Alchemy Decklists

3 Alchemy Decklists for MTG Arena

Mason ClarkAlchemy

Alchemy has been the talk of the Magic community for the past week, and it’s available to play on MTG Arena today. While opinions on the format have been mixed so far, I think it’s going to be a super fun way to play Magic. If you want to learn more about the format, check out our explainer article!

But enough about Alchemy in the abstract. If you’re looking to start playing the format today, here are three decklists you should try.

Omnath Storm the Festival

This deck is looking to abuse two of the cards buffed in Alchemy: Omnath and Druid Class. Let’s start with Druid Class, because the new version really helps Omnath and is one of the bigger reasons I like this deck.

Druid Class was a solid card in its original printing, but the amount of mana it took for the payoff was so astronomically high that it was really hard to justify. Now, with the third mode costing just three mana to activate, you can afford to put the card in way more decks. The ability to play multiple lands in a turn is really appealing, too.

Omnath, on the other hand, is one of the more powerful Magic cards printed in the last two years. This Omnath may be a shadow of its former self, but it’s still quite good. One of the keys to Omnath has always been using the mana ability right away, and thanks to the new and improved Druid Class, this becomes very easy. If you’re able to curve Omnath into a followup play and maximize your mana, your opponents will be in a world of trouble. The deck also has access to Wrenn and Seven, which will keep the lands coming and allow you to trigger Omnath multiple times!

The last key ingredient in this deck is Storm the Festival – a card that has been all but pushed out of Standard by Alrund’s Epiphany. Storm can find Omnath, Wrenn and Seven, or the lands you need to help trigger Omnath. I had high hopes for this card when it was first previewed in Standard, and I’m excited to see what it can do in Alchemy. 

I always like to be proactive whenever I’m playing a new format, and this deck’s powerful interactions make it a strong contender. It’s a tad more linear then I would like, but that’s something we can work around as the format shapes up.

Jund Wolves

Players have been trying to make a Werewolves deck work since Midnight Hunt’s release. While there have been some promising builds out there, the deck has been lacking real traction. But thanks to the Alchemy format, that might all be changing. With some of the hardest match-ups like Mono-White and Izzet Epiphany hobbled by nerfs, and some new digital-only Werewolf cards available in Alchemy, this could be Werewolves’ time to shine. Sign me up!

Bloodrage Alpha is a great addition to these decks for other creature match-ups. Having the right balance of tribal support and interaction will often make or break decks, so this card is a welcome addition. It won’t surprise me when this card is at least a one-of in every Wolf deck.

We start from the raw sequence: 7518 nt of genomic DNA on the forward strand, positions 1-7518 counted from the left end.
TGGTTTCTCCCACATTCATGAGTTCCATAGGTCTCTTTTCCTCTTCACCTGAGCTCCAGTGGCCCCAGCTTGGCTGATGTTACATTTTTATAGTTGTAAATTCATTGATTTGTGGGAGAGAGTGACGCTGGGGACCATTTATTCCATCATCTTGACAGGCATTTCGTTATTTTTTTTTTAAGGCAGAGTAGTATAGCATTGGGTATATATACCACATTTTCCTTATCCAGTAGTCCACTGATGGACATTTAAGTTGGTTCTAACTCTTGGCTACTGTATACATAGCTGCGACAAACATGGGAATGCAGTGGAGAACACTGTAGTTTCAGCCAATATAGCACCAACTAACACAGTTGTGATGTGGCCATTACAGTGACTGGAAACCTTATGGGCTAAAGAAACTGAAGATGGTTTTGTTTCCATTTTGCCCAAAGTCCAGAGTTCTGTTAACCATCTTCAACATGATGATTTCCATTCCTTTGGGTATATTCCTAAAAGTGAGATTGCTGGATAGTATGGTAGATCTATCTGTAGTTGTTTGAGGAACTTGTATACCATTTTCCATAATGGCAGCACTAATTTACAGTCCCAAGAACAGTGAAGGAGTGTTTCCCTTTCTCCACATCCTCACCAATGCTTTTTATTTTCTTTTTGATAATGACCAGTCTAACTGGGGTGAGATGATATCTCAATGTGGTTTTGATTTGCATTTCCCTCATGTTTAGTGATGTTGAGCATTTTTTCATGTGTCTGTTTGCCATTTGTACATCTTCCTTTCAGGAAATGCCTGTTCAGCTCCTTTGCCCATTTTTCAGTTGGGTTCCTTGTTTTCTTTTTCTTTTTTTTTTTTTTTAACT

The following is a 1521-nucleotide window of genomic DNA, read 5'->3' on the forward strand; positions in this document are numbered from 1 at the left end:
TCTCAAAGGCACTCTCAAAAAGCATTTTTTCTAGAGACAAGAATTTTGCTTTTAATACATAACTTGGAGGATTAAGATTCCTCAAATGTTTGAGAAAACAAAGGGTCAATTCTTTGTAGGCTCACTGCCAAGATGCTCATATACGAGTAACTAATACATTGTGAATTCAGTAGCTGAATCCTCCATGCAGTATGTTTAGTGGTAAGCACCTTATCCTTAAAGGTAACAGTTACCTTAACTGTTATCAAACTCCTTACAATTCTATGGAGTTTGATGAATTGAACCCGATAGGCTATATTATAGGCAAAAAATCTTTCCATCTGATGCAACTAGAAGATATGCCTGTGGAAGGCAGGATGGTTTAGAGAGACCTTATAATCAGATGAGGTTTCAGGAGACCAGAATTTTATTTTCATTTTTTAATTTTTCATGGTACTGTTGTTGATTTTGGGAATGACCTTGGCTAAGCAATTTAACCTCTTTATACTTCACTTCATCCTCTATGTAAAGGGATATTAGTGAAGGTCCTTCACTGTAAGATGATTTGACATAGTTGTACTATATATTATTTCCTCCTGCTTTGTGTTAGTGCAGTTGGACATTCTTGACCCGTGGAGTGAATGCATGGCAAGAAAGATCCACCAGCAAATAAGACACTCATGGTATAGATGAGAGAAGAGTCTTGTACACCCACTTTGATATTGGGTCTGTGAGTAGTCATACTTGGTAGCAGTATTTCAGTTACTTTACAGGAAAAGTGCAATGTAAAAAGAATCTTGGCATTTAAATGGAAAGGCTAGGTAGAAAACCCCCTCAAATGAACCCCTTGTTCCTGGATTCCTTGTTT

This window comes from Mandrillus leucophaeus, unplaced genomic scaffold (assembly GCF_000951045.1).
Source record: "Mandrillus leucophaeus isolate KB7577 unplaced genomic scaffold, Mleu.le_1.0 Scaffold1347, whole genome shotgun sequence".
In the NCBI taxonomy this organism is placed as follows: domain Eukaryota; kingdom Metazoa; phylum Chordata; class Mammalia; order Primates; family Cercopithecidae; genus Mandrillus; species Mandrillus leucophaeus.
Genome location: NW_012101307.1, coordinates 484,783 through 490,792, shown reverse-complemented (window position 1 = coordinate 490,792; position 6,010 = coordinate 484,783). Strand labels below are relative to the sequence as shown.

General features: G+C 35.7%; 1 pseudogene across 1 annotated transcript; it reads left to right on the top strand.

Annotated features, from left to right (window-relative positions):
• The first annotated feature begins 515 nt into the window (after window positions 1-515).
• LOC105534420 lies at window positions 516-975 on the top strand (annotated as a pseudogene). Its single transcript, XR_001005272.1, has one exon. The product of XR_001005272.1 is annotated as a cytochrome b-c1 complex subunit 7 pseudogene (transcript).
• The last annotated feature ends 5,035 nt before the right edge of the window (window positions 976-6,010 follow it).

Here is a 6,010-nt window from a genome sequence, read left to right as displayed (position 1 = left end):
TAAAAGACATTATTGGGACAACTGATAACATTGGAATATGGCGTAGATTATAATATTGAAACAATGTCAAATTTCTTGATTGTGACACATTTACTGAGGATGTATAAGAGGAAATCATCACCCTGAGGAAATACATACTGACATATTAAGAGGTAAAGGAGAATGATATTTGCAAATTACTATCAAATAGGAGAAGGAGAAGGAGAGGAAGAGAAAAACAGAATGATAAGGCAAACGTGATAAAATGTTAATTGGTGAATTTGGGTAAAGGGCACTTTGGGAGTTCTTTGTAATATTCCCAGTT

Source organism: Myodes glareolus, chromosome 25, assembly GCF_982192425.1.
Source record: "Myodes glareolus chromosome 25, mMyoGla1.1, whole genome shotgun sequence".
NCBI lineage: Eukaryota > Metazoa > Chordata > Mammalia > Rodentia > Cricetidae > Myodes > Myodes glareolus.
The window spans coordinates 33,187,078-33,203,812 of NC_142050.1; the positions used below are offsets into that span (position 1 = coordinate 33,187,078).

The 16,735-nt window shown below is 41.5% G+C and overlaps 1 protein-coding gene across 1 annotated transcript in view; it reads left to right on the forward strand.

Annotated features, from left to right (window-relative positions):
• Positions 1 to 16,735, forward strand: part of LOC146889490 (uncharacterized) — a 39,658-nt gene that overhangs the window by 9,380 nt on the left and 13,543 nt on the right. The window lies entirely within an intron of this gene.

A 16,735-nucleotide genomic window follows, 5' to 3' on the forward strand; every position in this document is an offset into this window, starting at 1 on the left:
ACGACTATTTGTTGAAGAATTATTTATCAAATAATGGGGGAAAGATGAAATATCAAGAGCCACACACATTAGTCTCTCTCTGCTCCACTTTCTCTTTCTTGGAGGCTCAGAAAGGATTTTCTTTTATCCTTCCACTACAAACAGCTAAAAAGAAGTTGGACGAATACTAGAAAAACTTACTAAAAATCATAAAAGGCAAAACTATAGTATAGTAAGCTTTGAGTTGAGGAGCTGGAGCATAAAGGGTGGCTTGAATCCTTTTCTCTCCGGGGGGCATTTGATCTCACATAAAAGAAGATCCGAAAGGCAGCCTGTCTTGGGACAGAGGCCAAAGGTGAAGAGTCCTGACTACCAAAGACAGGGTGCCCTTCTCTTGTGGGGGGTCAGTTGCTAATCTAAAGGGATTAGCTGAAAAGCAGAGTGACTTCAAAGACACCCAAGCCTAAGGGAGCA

Another big get for this deck is a great one-drop and a very good boy. Tenacious Pup is a stellar opening play; it’ll allow you to curve out in any green creature deck, but it obviously has some great synergies here. This pump spell attached to a body is one of the best digital-only cards in the whole set, if you ask me.

Rahilda is the last Werewolf card I want to highlight here. It’s a great sideboard option for control decks, but it might end up being a main deck all star. It reminds me a lot of Robber of the Rich: it’ll often get a spell from your opponent, and in this deck, it’ll help you reach a critical mass of Werewolves.

Jund Wolves is a flavorful and exciting deck that got some serious help from these changes. It’s a solid choice whether you’re looking to crush the ladder or just have fun with Alchemy.

BW Snow

Okay, this one is actually a Standard deck, but it benefits a lot from the Alchemy changes. Alrund’s Epiphany was a nightmare for this deck, so it stands to benefit a lot from the nerf. The birds were annoying at times, forcing you to spend mana on tokens that you’d rather not interact with. Goldspan Dragon posed a similar problem: you’d answer it, your opponent would recoup the mana they spent on it, and you would be punished. Thanks to Goldspan’s change, this play pattern won’t come up in Alchemy. Finally, Esika’s Chariot only makes a single Cat token in Alchemy, so it’s much less of a problem on turn four.

This deck just goes to show that Alchemy decks don’t need flashy new spells – which is great news for players with limited wildcards. Creature decks got a huge buff with the Alchemy changes, and this deck eats midrange and creature decks for breakfast. Here’s hoping all your opponents are playing Werewolves.

Alchemy is out now, and I’m extremely hyped to play it. Make sure to follow me on Twitter at @masoneclark so you don’t miss any new content. Now go out and have fun in this exciting new format!